Axle bush current collection is not a great design because such bearings also have to be lubricated and even so-called conductive lube can collect dirt which eventually prevents current from being conducted through to the internal circuits. However, the big boon, and I really mean this, is that the assembly of the split axles to large final drive gears with big and durable bosses allows easy regauging to EM gauge and that is where the lack of stub axles was very helpful. Once regauged, the axles still gripped the gear moulding well and the wheels are of such a nice profile as to run through EM track smoothly without any harsh clicking.

Adding Dapol EDs to the fleet has been both easy (wheels) and difficult (pick-ups). I decided to adopt stay-alive technology and a rigid wheel and bearing cleaning programme to avoid having to fit cumbersome wiper pick-ups to see if that would do the trick. When it came to fitting a decoder, I was really impressed with the ease of removing the body. Undo the screws and the body simply lifted off – no struggle, no clips to mess about with, no connecting wiring. There’s bags of room for a decoder and a special location for a digital sound speaker. I must admit, where some modellers see room for a speaker, I see room for stay-alive! More on DCC installation soon!

 


Work restarts on Folkestone East

March 26, 2017


After mothballing the layout for 18 months whilst I worked on other projects, I have finally flung the dust covers off the layout and started to deal with some problems with it (I admit to making a pig’s ear of some aspects of the layout, ears which now need to be rectified). Operating wrinkles also needed to be ironed out too.

The first job involves the original laser cut turnouts which made up the curved cross-over at the Ashford end of the layout. This junction, which provides access to the harbour branch turn-back roads and yard, is the most critical on the layout. Using laser-cut turnout bases and glued chairs is a good technique and looks great too except for one thing: they are not durable enough for a heavy duty main line hosting a frequent train frequency. As a facing pair of turnouts on the main line, they were becoming badly damaged by the heaviest locos in the fleet, namely my Heljan Class 47s. At nearly 750g each, they were knocking six shades of hell out of that cross-over to the point they no longer worked properly and repairs were impracticable. New ones of more durable soldered construction (see above) were built at the work bench and installed in January.

A plan to remodel the unsuccessful western end of the layout was in mind anyway, so turnout replacement fitted well with the building of some flats based loosely on Lawrence Court just off the Dover Road together with remodelling the scenery and modifying the back drop to make room for the partial low relief buildings.

During the 18 month period of storage, further information regarding a row of brown-brick buildings (predominantly hidden behind weed trees on the line side) became available, buildings which turned out to be the Lawrence Court flats. Winter-time images with trees bare of leaves revealed how dominant these low-rise flats actually are at this location. Whilst the real main line on which this layout is inspired is dead straight in this location, I have to live with a curve as it is located at the end of the room! There’s no extending the layout through the wall and into my neighbour’s field without objections from the sheep and other practical difficulties! The flats were nearly complete by the time I found the time to write this blog entry. They fit on the curve of the layout quite well, being partial low-relief buildings. Ideally, they should be set a little further back from the line, but the curve in the track makes placing the buildings tricky. Once the landscaping around and to the rear of the flats is complete, trees will be added to the line side once again partially concealing them.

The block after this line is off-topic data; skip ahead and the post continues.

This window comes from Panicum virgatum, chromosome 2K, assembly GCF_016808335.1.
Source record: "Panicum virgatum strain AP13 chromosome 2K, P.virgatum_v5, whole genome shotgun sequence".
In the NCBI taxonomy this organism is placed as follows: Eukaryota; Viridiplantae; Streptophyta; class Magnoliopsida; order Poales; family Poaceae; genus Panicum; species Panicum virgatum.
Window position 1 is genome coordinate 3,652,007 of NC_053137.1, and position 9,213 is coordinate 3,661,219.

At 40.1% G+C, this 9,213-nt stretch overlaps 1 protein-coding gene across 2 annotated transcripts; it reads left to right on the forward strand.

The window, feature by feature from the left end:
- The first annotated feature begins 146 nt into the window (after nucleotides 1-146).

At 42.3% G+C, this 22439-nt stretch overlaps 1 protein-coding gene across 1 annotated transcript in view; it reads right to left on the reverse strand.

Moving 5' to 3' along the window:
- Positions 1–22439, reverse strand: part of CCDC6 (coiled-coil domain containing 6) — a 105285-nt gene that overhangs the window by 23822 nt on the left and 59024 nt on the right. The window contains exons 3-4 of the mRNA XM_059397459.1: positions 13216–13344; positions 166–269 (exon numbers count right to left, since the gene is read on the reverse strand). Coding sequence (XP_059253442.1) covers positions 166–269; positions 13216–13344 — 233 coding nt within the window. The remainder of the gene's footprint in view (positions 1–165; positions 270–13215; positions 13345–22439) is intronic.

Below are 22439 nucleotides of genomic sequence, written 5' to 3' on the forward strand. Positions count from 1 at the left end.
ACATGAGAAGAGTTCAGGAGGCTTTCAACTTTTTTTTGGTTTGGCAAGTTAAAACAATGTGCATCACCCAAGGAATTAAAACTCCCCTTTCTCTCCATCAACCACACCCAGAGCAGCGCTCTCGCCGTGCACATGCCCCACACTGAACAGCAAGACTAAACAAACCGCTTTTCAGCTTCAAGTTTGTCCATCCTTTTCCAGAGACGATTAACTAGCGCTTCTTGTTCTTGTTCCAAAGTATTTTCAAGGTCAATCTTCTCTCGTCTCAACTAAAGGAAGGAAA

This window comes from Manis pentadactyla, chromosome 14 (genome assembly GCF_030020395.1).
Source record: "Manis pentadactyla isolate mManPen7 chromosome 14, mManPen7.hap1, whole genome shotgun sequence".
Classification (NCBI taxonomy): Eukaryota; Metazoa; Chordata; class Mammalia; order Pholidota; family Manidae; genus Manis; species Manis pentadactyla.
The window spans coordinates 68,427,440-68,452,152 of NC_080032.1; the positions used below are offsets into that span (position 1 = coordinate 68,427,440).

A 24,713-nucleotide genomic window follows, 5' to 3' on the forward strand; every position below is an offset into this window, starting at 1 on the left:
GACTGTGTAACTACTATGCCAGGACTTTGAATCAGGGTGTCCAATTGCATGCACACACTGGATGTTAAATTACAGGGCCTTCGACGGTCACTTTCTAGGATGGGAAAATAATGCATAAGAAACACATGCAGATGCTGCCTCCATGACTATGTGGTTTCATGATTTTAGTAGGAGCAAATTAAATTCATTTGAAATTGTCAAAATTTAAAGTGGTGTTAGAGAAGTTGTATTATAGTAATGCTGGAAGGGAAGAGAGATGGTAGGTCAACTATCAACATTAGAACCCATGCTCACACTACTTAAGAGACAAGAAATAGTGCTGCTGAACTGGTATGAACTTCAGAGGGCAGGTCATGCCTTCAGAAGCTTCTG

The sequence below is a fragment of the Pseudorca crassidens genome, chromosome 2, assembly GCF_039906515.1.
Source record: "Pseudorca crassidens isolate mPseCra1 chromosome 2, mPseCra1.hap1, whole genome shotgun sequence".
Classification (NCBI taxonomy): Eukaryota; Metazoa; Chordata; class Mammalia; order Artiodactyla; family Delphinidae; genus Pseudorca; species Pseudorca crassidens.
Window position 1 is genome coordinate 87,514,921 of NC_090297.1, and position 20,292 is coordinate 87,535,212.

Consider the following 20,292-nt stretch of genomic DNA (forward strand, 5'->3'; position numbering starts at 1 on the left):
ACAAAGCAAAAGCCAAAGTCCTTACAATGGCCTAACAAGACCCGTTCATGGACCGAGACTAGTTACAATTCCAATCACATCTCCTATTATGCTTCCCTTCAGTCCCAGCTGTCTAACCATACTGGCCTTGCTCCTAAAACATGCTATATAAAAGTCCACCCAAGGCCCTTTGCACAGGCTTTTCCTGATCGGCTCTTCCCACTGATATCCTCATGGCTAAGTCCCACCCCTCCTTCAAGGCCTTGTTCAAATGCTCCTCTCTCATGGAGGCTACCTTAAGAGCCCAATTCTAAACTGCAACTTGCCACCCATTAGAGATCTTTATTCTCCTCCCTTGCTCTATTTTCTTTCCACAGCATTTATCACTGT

The Up platform will be reinstated and track work reballasted and fitted with conductor rails once again. As part of this project, the signal box project has made a giant leap forward. Some adjustment to the back drop by moving it back by 3 inches and changing its shape a little has provided more room for the signal box (as well as the flats) which is moved east a little further to better position it in relation to the prototype location. Oh, yes, I must mot mention the retiring of the faithful Heljan 47s in favour of Bachmann ones (less damaging to the track) and the introduction of Dapol Class 73s (one picture above) which are gradually replacing my venerable Lima ones. More of the signal box, remodelling and the commissioning of the Class 73s later!


In many ways…

March 19, 2017

…I am sorry that events have brought us to this…alienation of our friends in Europe by the British Government closely allied to a pig-headed determination to push Scotland down the hard Brexit path when so much could have been done to involve us in negotiations and retain access to the single market.

Independence for Scotland is now the only way. For me, I am growing cold on a second referendum too. I think the best course of action now is to convene a National Assembly and declare a formal unilateral declaration of independence or UDI.

703


Colonialism is a Crime

March 19, 2017

Freedom to choose is a right enshrined in international law with its inclusion in the UN Charter in 1945. Article 1 of the Charter states that one of the purposes of the United Nations is: “To develop friendly relations among nations based on respect for the principle of equal rights and self-determination of peoples.”

With regard to Scotland, it looks increasingly apparent that the British Government is in violation of that law.

Grouse Beater

703Molto grazie! An Italian newspaper devotes its front page to Scotland as “Europe’s Hope”

  • International law does not recognise the construct “Once in a generation”.
  • The British government, represented by their prime Minister Theresa May, her lickspittle lackey David Mundell, only Tory MP in Scotland, and Ruth Davidson, leader of the Scottish wing, tried to frustrate the mandate of the people of Scotland.
  • Having rejected proposals from the Scottish Government for Scotland to remain in the single market, refused joint negotiations with Brussels – we are supposedly in a ‘Union’ with England – Scotland is now told to take a hike.
  • There is a name for ruling over people while preventing them from being part of the political process that governs their lives. It’s called colonialism.
  • In international law, it is a crime against humanity.
  • Describing a constitutional debate as “divisive” – the most recent propaganda ploy to silence the debate –…